Wednesday, November 16, 2011

No More Apologies for Network Marketing!

Most of the time I discuss issues related to health and nutrition here. That is my passion and the place that I believe I can have the greatest positive impact on people's lives. I don't intend to change that. But the way I chose to be involved in the nutrition problem in America is through Reliv International, a network marketing company.

I know many of you are involved in network marketing, and I don't know what your personal experience has been. But my unscientific guesstimate is that 80% of the people I talk with have a strongly negative view of network marketing and are put off by the very idea. For a long time that intimidated me. Deep down I guess I shared their distrust to a great degree. I'd had at least one awful experience with the industry, and found many of the people that I had met who were involved with it to be, to be blunt, pushy and obnoxious about it. But as I became personally involved with a company and with other people who had high ethical standards and a genuine desire to be of service to people, my perspective changed.

Like most things, network marketing is what you make it. Network marketing blogger Sachin Goyal says that "Network Marketing is broadly misunderstood, has a large public image problem and is mostly ignored." I agree. But I also firmly believe that, for most people, it represents a solid and exciting opportunity to improve their financial, social and personal lives. At Reliv we say that we have a personal development opportunity disguised as network marketing. I believe that to be true for most people and most solid MLM companies.

So with that by way of prologue, I plan to spend the next several posts discussing network marketing, my own experience operating a MLM business and offering some ideas for anyone who may be considering entering the industry but is unsure of what to look for - and what to avoid. Please chime in with your own thoughts and worldly wisdom.

To start us out, I want to just share some statistics about the industry that some people (both within and outside it) might find surprising. These come from the Direct Selling Association, the industry's premier professional association and ethical watchdog. And no. "Network Marketing" and "Ethical" are definitely not antithetical.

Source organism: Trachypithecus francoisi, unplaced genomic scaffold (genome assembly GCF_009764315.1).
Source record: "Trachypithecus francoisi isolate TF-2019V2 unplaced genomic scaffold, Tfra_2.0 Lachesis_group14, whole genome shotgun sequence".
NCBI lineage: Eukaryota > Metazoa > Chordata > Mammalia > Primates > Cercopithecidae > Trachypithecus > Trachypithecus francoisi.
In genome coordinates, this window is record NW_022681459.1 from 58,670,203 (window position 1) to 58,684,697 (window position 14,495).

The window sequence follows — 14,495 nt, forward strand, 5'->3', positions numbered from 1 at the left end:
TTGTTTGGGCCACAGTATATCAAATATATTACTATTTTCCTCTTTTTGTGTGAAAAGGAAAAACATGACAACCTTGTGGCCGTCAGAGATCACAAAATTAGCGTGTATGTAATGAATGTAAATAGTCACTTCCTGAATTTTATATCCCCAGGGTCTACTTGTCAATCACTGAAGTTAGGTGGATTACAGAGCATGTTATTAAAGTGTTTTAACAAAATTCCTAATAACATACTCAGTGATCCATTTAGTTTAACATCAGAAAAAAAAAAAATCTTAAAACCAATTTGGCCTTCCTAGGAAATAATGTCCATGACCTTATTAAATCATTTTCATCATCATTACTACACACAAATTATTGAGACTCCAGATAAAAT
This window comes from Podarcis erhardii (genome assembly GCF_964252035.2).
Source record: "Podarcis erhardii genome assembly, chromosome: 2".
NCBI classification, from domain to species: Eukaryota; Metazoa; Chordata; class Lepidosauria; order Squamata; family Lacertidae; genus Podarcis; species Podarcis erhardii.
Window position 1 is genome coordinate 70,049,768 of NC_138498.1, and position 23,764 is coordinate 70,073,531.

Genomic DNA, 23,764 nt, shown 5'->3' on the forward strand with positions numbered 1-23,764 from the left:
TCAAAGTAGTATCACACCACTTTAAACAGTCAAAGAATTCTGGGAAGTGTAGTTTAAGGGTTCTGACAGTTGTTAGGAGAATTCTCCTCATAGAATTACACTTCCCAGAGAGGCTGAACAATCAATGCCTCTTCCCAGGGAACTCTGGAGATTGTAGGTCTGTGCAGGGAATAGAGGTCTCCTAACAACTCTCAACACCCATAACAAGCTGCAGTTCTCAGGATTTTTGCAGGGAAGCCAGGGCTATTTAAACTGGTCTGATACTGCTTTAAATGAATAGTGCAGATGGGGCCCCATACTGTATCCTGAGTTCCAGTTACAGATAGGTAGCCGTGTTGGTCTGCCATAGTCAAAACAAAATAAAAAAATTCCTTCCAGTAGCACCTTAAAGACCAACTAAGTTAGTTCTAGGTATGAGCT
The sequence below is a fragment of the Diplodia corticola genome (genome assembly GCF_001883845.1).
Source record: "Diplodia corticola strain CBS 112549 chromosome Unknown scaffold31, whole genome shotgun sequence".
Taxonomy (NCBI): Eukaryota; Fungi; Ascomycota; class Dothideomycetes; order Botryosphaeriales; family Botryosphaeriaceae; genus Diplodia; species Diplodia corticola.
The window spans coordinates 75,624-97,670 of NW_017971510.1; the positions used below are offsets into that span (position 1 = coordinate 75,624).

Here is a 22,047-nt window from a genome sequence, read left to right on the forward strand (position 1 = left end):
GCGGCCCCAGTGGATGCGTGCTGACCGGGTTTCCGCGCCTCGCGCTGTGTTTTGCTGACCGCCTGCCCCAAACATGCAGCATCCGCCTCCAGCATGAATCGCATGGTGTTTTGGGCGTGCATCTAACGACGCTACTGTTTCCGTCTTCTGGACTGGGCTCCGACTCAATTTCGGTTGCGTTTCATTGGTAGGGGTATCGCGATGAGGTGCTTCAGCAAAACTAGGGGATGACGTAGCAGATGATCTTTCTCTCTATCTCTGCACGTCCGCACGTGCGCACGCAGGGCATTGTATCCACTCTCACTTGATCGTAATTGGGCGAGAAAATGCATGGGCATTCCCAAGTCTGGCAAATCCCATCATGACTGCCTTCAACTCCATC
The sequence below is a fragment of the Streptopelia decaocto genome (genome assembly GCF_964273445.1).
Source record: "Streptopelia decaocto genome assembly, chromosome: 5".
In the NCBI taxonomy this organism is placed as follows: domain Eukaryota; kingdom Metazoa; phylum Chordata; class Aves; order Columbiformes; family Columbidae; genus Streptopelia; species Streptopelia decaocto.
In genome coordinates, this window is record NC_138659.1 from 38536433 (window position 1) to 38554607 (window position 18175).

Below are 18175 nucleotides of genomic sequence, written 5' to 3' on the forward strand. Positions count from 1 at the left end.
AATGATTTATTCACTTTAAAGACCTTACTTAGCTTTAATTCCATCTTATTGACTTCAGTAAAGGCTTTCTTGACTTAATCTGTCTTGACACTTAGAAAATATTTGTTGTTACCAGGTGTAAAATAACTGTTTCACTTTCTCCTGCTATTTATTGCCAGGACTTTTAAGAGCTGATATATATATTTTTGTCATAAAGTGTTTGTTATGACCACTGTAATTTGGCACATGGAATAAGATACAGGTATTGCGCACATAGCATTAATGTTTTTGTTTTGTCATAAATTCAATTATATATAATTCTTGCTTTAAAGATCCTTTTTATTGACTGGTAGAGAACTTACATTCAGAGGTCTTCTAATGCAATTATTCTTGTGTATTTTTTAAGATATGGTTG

Total revenue, worldwide, for the network marketing industry last year was $114 billion (US). There are a handful of MLM companies posting annual revenues of a billion dollars, but only a handful, so that number represents hundreds of companies (some great, some shady; some long tenured, some just out of the gate). Of that, about $29 billion (US) is generated in the United States by just over 16 million direct selling distributors. Again, these are all 2010 numbers from the DSA.

How are all these millions of distributors doing? Some are doing very well indeed. Many are doing very poorly. The average (actually the median) distributor in the US earns $2,400 annually, about $200 a month. Not exactly enough to retire on. On the other hand, I have never met anyone who would tear up a check for $200 that had their name on it. And in the US, the average monthly family budget shortfall leading to personal bankruptcy is $300. So for many people $200 a month extra income is not insignificant. And remember, it is largely residual, meaning it can be counted upon month after month.

When you look at how income is distributed, it is not exactly egalitarian. In fact it should give us pause regarding the use of huge monthly income numbers as a recruiting technique. The fact is, the great majority of MLM distributors make very little. The average income is below the median income (which for you non-statisticians means that the income distribution is skewed to the lower end). According to the DSA, in 2010, about 30% of US distributors made nothing at all or lost money. The next 30% made an average annual income of about $1,800. Only the top 10% of US distributors made more than $50,000 a year from their MLM business. That bottom 60% is responsible for a lot of the bad reputation that network marketing has acquired. But is it really that bad?

According to the Bureau of Labor Statistics, about 34% of new businesses fail within the first two years, and nearly 60% fail in 4 years. Not all that different from the MLM experience, is it? That is going to be a recurring theme through my next few posts. Network marketing is a business, and for the most part, all of the generally accepted business principles and practices apply. More about that later.

Next time I'll take a crack at defining "network marketing".